And honestly? We can't point out the flaws of a book? This reminds me of the "everybody wins" participation ribbons my kids used to get in third grade. For third graders, this isn't such a big deal, but by the time we're out and about and writing for third graders, we should be able to take a couple on the chin without needing a ribbon to salve our ancient hearts.

(But I know of what I speak. My first review of my first book was SLJ slammin'...."meandering...confusing...not a first purchase." OW!  But now I laugh....sorta.)

On the other hand, I am a big fat weenie. I don't want authors calling me in the dead of night and breathing into the phone. I am also cognizant that even "constructive" criticism is apt to be taken personally. So, I take pains to obscure the details (never mention the book by name or author for starters) because if it's a valid criticism/discussion of the technique that applies more universally to children's lit, then I don't need to hold a particular book up for ridicule.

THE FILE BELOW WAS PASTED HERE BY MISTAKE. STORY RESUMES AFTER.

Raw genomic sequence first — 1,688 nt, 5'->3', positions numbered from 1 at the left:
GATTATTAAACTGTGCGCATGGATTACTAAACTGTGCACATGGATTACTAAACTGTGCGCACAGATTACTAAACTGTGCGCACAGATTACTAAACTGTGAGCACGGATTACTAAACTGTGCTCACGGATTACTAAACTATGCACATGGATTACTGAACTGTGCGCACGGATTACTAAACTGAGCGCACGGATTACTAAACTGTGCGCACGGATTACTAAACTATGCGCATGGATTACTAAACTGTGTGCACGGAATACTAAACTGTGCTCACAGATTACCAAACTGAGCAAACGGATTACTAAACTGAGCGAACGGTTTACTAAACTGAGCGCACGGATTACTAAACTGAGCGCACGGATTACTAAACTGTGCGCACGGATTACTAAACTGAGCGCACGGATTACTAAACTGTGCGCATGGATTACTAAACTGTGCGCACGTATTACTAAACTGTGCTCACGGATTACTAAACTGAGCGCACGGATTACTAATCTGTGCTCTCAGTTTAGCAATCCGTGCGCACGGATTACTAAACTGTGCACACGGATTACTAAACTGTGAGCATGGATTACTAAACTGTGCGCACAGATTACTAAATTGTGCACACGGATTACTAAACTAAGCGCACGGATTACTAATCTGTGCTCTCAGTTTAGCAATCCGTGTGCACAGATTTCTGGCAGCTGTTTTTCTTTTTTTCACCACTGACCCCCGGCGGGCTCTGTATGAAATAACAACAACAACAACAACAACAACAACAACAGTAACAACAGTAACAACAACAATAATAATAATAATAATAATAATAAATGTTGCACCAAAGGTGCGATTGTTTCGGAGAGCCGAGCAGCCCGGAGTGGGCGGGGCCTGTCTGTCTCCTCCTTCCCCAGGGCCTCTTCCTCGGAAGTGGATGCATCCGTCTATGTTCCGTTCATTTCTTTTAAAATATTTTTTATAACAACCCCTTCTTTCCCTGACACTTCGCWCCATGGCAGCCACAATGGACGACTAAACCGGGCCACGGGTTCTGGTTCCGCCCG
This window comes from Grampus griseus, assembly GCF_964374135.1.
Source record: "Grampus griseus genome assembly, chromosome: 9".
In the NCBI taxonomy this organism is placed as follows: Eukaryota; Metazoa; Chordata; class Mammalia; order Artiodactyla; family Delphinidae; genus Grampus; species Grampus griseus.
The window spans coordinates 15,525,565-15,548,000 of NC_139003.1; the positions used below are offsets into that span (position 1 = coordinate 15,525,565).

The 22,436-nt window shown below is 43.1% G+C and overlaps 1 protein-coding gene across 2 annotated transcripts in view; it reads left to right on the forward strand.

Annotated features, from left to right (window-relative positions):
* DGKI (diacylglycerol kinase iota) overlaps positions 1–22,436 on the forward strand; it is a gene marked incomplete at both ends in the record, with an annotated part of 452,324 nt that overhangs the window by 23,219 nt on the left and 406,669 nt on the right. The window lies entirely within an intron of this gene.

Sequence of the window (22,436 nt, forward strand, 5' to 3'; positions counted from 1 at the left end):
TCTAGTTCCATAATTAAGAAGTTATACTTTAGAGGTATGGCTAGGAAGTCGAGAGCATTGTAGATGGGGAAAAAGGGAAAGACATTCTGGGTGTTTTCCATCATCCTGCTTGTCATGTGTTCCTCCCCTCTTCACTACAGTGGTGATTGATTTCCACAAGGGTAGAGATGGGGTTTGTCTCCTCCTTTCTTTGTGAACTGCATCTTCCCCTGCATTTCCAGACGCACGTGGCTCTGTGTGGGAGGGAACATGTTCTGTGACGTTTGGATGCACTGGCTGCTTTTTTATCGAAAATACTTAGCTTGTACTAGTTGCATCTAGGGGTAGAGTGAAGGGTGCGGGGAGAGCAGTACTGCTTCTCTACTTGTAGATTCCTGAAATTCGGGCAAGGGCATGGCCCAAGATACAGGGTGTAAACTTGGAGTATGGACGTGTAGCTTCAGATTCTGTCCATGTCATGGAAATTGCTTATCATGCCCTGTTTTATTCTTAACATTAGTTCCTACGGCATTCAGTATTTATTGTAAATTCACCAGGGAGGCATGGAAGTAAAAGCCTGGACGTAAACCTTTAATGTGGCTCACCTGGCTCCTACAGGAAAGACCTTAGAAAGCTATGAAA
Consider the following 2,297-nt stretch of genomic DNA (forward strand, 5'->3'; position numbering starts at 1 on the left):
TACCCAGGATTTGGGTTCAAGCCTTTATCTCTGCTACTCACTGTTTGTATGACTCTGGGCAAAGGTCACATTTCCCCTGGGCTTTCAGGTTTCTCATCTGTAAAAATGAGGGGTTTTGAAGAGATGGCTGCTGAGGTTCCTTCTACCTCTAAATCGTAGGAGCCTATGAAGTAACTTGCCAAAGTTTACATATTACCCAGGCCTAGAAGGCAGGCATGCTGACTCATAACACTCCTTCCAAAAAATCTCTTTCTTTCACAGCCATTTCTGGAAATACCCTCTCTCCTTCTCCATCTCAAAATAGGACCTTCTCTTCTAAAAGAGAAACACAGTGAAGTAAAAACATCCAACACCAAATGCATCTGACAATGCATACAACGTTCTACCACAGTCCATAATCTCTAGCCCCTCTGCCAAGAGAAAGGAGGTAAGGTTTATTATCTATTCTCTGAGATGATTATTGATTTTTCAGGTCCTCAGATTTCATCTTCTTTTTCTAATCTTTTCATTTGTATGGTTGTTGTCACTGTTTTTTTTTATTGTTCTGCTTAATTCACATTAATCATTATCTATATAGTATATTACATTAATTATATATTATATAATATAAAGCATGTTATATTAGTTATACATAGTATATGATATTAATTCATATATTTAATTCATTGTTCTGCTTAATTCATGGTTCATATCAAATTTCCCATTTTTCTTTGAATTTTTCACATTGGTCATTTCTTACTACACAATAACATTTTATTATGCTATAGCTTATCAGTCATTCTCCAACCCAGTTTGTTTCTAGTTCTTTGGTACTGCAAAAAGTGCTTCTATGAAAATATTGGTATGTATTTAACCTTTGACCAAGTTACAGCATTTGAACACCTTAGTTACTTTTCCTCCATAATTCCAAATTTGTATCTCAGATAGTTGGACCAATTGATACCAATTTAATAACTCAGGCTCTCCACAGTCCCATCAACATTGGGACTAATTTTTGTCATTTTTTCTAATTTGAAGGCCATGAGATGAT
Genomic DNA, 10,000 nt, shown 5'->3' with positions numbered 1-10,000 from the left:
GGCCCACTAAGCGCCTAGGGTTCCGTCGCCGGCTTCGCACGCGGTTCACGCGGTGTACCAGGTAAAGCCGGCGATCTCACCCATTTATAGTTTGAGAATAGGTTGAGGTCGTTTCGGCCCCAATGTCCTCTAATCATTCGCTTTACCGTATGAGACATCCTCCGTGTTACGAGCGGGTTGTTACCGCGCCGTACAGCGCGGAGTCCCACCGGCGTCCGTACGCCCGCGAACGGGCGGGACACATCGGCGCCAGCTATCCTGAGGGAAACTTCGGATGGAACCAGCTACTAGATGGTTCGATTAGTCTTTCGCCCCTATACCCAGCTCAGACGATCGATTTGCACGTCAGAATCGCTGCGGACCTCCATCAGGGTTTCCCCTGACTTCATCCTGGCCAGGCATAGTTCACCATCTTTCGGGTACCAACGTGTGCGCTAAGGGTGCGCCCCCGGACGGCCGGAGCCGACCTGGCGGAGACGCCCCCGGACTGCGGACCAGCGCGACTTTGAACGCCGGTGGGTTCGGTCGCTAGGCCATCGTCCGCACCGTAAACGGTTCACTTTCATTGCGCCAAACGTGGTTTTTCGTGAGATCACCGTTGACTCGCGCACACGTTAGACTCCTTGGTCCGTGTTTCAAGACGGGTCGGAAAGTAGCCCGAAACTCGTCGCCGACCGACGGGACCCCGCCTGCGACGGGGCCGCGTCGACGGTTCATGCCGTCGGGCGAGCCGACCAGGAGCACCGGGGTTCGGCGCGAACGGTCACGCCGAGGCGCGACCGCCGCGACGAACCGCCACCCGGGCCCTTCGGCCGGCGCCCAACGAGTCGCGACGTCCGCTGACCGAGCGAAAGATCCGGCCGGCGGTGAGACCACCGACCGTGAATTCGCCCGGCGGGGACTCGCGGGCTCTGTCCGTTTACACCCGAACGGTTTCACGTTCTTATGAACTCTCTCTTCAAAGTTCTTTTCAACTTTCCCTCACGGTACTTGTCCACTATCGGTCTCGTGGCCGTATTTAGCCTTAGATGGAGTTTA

For instance, I just posted a snarky review of novellas in general ( and three in particular) on my website.   Man, they made me mad!  But then, read the review from the week before---I really loved that one!

#14 - February 09, 2012, 05:56 AM


After having done it for a bit now, I am really starting to wonder what the value is... particularly for individual bloggers reviewing books. On the one hand, I definitely still believe in showing support for things you love (and am hugely grateful to the bloggers who daily share their love for my books with their readers). But I guess I'm not sure what value a negative review has.  ...who benefits from *that?* How does it add goodness to the world?  (I don't know the answers or the right thing here, but this is a question that I've been wrestling with, as a blogger-reviewer.)